We’re describing this as “affordable” and not “low-cost.” The attempt a few years ago failed for a number of reasons, in part because it was marketed as “low-cost,” which made it sound like the education wouldn’t be as good. The more I started researching this and looking into what cutting-edge people said, I realized that by using blended learning, you don’t just reduce the cost but can actually increase the quality.What exactly do you mean by “blended learning?”
This is a model where each kid can progress at his or her own pace. There are many different ways that you can implement blended learning. One example is that students do a preliminary lesson [on the computer] before they come to class, so the teacher already knows where they are. The teacher has access to a dashboard that indicates which students are having issues so the teacher can adapt the lesson for each child ... the idea is not to use computers to replace the teacher, but to make the teacher more efficient.Why not just implement these changes at an existing school?
Overall I would say that not all teachers can be trained to do this right, and it’s easier to implement this kind of change in a new school.I understand that in addition to the blended learning, you plan to hire fewer administrators, relying instead on master teachers supervising newer teachers. How else do you plan to reduce costs?
We’ll be running full classes. Class size will be between 20-25, and we’ll wait-list kids until there are enough for a second class. We will have smaller scholarship needs, because our tuition will be lower — we’re not going to build scholarships into tuition, but are going to cover scholarships with fundraising. [In many schools, revenue from full-paying families subsidizes the cost of scholarships.]Will competition from He’Atid hurt existing schools?
We don’t view ourselves as competing but as providing a different model for education at a lower price point for those who are interested.
To what extent was the momentum for He’Atid spurred by the potential arrival of a Hebrew charter school in Englewood?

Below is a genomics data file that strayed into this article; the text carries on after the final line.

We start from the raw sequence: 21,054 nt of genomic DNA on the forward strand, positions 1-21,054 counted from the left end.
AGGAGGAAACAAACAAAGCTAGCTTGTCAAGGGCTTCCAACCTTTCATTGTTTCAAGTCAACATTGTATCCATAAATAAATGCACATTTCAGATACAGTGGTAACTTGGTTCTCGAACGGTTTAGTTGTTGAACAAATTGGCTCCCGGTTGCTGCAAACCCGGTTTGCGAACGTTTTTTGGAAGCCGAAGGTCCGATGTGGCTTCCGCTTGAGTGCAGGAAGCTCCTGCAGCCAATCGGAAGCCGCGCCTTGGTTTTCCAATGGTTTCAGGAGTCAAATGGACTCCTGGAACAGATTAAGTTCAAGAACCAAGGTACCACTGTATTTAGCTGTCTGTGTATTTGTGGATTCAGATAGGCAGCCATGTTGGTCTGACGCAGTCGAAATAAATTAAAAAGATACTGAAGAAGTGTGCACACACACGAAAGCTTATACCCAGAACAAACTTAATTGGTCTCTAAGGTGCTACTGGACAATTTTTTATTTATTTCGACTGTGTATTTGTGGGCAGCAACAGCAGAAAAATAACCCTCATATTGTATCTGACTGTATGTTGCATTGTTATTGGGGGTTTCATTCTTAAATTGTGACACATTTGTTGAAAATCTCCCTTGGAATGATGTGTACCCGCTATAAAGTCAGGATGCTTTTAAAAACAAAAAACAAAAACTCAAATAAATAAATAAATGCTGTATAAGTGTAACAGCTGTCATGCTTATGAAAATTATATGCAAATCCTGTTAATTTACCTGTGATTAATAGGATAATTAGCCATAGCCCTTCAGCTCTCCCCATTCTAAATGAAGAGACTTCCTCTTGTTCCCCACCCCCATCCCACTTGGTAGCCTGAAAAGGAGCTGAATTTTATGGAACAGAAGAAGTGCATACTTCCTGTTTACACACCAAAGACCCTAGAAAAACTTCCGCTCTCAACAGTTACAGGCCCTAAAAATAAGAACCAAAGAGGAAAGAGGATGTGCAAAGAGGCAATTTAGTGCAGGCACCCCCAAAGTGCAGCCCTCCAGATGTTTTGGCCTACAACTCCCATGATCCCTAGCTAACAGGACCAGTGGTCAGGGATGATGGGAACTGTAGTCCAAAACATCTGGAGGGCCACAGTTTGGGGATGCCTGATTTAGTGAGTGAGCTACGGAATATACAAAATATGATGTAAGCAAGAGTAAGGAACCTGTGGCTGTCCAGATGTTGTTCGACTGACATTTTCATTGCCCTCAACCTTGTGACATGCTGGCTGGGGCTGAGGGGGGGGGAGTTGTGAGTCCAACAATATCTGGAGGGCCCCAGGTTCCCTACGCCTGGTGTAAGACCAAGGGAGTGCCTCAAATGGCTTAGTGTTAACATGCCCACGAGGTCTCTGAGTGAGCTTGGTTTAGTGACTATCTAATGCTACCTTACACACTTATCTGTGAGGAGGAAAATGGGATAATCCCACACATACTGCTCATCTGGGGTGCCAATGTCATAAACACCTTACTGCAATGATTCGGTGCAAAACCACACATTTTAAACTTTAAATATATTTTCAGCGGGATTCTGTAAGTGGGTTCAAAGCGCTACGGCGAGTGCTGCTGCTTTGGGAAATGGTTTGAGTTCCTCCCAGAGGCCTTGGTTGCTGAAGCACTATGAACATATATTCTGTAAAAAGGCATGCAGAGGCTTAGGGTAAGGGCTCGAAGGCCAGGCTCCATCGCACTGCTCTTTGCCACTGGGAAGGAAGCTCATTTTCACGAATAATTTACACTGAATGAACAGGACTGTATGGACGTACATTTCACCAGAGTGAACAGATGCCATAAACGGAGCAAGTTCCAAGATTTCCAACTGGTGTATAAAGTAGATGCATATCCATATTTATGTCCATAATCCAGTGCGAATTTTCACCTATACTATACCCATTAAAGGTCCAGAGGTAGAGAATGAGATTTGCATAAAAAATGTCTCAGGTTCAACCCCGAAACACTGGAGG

This would have happened anyway. But community leaders may be more likely to support this because they saw day school families registering for Shalom Academy.Will you be sending your own children to He’Atid?
My two oldest daughters are already past the age that He’Atid will be serving … At the same time, my wife and I are really excited that our youngest daughter (who is entering nursery school) will be able to attend Yeshivat He’Atid.
Deena Yellin writes in this week's edition of The Jewish Standard about the excitement surrounding Yeshivat He'Atid. Read the entire article here.
"Yeshivat He’Atid is not scheduled to open its doors until September 2012, yet area parents are already clamoring to get their children into the new Orthodox day school. Some have begged to sign their children up a year early, while others asked if their applications could be given preferential treatment if accompanied by a donation. School organizers, however, have been telling everyone the same thing: “Registration is on a first come, first serve basis,” said Keren Fisher, a member of the founding board of the new school.
A committee is scouring the Teaneck area for a building to accommodate the elementary school that is planned to open with pre-k, kindergarten and first grade classes. Additional grades — up to eighth grade — are expected to be gradually added each year thereafter, said school organizers.
Even without a building in place, however, Yeshivat He’Atid, which means school of the future, has already garnered enthusiasm from various quarters: Four parlor meetings held over the summer drew standing-room-only crowds; the school so far raised $250,000 in donations from potential parents, as well as private donors; and Yeshiva University is aiding in the search for a qualified principal.